The effective size of the lens is controlled by the aperture of your camera. The aperture is like the pupil of your eye. The iris contracts and dilates the pupil when you are in a bright or dark environment. Similarly you may want to limit the amount of light entering the camera to stay within the dynamic range of the sensors.


Aperture of a Lens


Let $ A $ be the diameter of the aperture.

Let $ d_f $ be the focal distance of the lens.

Let $ N $ be the f-stop of the lens.

Then,

$ N := \frac{d_f}{A} $

Also the area of the aperture is given by

If $ N $ is large, then A is small, meaning that less light enters the lens. You may have to leave your aperture open for longer to get a bright picture but this also increases the chances of blurriness unless your subject is very still throughout the exposure. The lens is often described to be slow.

If, on the other hand, N is small, A is large. You have lots of light coming in at once so you need a faster shutter speed (a faster lens). This design is generally more expensive and is handy when you are doing sport photography.

Since light is proportional to the area of the aperture,


$ Light \propto Area = \frac{\pi A^{2}}{4} = \frac{\pi}{4}(\frac{d_f}{N})^{2} = \frac{\pi d_f}{4}\frac{1}{N^{2}} $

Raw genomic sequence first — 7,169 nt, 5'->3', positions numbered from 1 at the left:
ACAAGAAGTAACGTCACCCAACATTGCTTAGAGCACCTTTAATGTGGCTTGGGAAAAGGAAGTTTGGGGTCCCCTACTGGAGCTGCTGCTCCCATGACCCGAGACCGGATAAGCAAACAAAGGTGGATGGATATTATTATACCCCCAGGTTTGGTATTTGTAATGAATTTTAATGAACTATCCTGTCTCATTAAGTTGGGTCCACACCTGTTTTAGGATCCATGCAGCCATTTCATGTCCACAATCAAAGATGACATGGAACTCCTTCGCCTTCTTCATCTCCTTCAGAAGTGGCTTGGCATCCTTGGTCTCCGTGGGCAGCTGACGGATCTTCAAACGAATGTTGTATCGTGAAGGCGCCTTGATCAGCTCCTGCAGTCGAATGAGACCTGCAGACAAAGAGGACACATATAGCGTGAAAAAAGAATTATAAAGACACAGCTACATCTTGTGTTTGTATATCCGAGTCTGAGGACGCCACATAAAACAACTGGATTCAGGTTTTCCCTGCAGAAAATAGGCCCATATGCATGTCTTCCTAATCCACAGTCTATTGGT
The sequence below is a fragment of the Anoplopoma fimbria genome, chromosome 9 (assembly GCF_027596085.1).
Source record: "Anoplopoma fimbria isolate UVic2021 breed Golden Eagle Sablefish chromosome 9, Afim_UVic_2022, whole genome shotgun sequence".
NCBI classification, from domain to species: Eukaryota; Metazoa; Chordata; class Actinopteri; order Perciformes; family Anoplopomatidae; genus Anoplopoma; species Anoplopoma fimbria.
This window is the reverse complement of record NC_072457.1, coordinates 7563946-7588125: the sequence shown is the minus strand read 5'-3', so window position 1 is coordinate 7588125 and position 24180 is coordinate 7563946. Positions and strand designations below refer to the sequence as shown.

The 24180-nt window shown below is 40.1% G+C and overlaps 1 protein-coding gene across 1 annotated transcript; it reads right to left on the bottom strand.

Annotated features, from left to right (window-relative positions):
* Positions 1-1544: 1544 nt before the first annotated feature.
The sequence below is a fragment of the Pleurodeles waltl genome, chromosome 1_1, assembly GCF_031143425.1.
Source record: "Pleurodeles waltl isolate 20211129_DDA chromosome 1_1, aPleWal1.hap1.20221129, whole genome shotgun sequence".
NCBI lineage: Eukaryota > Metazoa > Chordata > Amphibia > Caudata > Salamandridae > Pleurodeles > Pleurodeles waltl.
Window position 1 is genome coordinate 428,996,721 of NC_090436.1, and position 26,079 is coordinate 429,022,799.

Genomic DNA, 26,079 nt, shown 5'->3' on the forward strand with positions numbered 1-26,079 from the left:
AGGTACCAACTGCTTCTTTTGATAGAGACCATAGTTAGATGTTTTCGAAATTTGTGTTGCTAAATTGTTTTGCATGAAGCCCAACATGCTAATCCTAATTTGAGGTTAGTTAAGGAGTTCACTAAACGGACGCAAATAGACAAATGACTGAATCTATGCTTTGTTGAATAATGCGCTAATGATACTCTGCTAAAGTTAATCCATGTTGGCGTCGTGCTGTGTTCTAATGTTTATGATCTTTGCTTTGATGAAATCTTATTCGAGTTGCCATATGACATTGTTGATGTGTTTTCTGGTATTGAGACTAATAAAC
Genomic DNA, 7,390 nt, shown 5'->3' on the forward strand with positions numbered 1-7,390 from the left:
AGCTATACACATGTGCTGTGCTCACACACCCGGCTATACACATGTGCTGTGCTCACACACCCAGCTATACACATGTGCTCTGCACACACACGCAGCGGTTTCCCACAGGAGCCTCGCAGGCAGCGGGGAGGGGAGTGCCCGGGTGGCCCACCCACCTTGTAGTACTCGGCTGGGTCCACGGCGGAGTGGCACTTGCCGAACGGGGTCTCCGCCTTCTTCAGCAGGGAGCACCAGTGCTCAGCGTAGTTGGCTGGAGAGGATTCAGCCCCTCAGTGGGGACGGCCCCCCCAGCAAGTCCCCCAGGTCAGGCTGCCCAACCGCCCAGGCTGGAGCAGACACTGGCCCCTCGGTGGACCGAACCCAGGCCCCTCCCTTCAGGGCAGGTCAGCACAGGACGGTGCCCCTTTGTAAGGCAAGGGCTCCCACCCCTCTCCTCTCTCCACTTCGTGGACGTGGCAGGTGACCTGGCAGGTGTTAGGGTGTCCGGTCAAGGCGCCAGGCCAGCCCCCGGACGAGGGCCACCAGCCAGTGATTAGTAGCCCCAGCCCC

So we see that light is inversely proportional to the square of $ N $. Theoretically, the larger the aperture, the sharper the image. However, this is not always true in practice.

There are two reasons why constraining the aperture can improve the quality of an image:

  • light rays that are incident close to the edges of the lens produce effects such as barrel distortion. You wan to reduce the aperture so that light is incident close to the lens's center.
  • as the lens gets larger, the depth of field becomes smaller.



Depth of Field

The figures below shows a biconvex lens and the depth of filed for the different apertures. Notice that for a wider aperture, you would get a sharper image on the image plane corresponding to a narrower point spread function in the (x,y) domain. But for a fixed blur diameter, the depth of field would be much shallower.

Depth of Field of a Biconvex Lens
Depth of Field of a Biconvex Lens Smaller Aperture

Let $ D $ be the depth of filed.

Let $ C_o $ be the blur diameter.

$ N $ and $ M $ are as defined previously.

Then we have the following relationship

$ \begin{align} \frac{D}{C_0} &= -\frac{2N}{M} \\ \Rightarrow D &= -\frac{2M C_0}{N} \end{align} $

This relationship reiterates what we saw in the diagrams that if you fix $ C_0 $ then $ D $ is directly proportional to $ N $. Equivalently, $ D $ is inversely proportional to $ A $.

If you were at the Leaning Tower of Pisa and you wanted to take that picture of yourself propping the tower up, you would want a camera with a large depth of field because otherwise the tower would show up very blurry in your photo. But a shallow depth of field can also be useful. Cinematographers may use a camera with shallow depth of field to blur the foreground and background to isolate a subject and make it stand out to viewers.



References

  • C. A. Bouman. ECE 637. Class Lecture. Digital Image Processing I. Faculty of Electrical Engineering, Purdue University. Spring 2013.